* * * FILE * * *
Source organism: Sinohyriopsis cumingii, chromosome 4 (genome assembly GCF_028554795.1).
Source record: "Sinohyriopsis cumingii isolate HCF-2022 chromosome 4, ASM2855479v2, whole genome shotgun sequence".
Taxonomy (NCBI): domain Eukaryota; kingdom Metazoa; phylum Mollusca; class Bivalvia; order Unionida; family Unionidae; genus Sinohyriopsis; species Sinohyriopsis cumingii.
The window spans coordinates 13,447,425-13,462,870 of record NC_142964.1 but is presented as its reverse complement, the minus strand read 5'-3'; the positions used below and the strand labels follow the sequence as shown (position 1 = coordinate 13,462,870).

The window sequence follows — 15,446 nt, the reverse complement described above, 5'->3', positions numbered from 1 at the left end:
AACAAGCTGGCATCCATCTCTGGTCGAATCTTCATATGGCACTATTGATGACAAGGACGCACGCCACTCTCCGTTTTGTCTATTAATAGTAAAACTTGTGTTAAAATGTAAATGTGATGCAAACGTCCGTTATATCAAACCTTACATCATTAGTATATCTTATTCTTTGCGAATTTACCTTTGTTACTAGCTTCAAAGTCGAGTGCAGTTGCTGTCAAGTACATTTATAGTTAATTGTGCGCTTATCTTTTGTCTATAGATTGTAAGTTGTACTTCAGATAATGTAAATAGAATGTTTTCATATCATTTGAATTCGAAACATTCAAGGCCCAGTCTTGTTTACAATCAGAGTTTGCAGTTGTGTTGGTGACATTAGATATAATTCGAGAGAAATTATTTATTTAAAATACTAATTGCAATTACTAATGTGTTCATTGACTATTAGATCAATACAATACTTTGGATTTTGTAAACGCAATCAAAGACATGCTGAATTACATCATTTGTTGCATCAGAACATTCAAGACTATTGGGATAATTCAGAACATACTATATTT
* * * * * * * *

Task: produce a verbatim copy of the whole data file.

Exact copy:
Source organism: Sinohyriopsis cumingii, chromosome 4 (genome assembly GCF_028554795.1).
Source record: "Sinohyriopsis cumingii isolate HCF-2022 chromosome 4, ASM2855479v2, whole genome shotgun sequence".
Taxonomy (NCBI): domain Eukaryota; kingdom Metazoa; phylum Mollusca; class Bivalvia; order Unionida; family Unionidae; genus Sinohyriopsis; species Sinohyriopsis cumingii.
The window spans coordinates 13,447,425-13,462,870 of record NC_142964.1 but is presented as its reverse complement, the minus strand read 5'-3'; the positions used below and the strand labels follow the sequence as shown (position 1 = coordinate 13,462,870).

The window sequence follows — 15,446 nt, the reverse complement described above, 5'->3', positions numbered from 1 at the left end:
AACAAGCTGGCATCCATCTCTGGTCGAATCTTCATATGGCACTATTGATGACAAGGACGCACGCCACTCTCCGTTTTGTCTATTAATAGTAAAACTTGTGTTAAAATGTAAATGTGATGCAAACGTCCGTTATATCAAACCTTACATCATTAGTATATCTTATTCTTTGCGAATTTACCTTTGTTACTAGCTTCAAAGTCGAGTGCAGTTGCTGTCAAGTACATTTATAGTTAATTGTGCGCTTATCTTTTGTCTATAGATTGTAAGTTGTACTTCAGATAATGTAAATAGAATGTTTTCATATCATTTGAATTCGAAACATTCAAGGCCCAGTCTTGTTTACAATCAGAGTTTGCAGTTGTGTTGGTGACATTAGATATAATTCGAGAGAAATTATTTATTTAAAATACTAATTGCAATTACTAATGTGTTCATTGACTATTAGATCAATACAATACTTTGGATTTTGTAAACGCAATCAAAGACATGCTGAATTACATCATTTGTTGCATCAGAACATTCAAGACTATTGGGATAATTCAGAACATACTATATTT